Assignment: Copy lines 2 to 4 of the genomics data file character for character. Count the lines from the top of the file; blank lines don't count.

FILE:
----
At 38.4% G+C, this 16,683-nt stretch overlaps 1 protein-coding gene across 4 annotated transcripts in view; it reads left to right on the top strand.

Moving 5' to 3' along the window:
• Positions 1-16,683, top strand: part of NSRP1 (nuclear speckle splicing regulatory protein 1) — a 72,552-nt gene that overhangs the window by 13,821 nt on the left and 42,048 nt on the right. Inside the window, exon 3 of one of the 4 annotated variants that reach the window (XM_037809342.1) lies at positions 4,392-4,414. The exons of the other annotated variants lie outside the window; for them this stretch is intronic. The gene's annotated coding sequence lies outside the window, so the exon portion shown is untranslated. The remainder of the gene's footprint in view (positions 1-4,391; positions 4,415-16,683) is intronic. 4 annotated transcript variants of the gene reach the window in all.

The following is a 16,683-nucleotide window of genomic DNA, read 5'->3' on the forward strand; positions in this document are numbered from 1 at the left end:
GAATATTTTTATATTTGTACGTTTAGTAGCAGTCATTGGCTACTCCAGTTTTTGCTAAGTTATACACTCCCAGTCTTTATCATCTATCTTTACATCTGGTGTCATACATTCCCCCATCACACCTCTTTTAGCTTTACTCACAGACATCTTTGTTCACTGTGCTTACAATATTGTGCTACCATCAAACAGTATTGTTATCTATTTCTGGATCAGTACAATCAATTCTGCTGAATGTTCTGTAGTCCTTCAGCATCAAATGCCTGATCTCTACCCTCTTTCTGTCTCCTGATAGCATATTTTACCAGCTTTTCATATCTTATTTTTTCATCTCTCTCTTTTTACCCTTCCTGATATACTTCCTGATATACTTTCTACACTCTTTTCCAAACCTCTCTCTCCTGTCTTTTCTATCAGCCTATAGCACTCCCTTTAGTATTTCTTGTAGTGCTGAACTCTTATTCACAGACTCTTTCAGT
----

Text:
Moving 5' to 3' along the window:
• Positions 1-16,683, top strand: part of NSRP1 (nuclear speckle splicing regulatory protein 1) — a 72,552-nt gene that overhangs the window by 13,821 nt on the left and 42,048 nt on the right. Inside the window, exon 3 of one of the 4 annotated variants that reach the window (XM_037809342.1) lies at positions 4,392-4,414. The exons of the other annotated variants lie outside the window; for them this stretch is intronic. The gene's annotated coding sequence lies outside the window, so the exon portion shown is untranslated. The remainder of the gene's footprint in view (positions 1-4,391; positions 4,415-16,683) is intronic. 4 annotated transcript variants of the gene reach the window in all.

The following is a 16,683-nucleotide window of genomic DNA, read 5'->3' on the forward strand; positions in this document are numbered from 1 at the left end: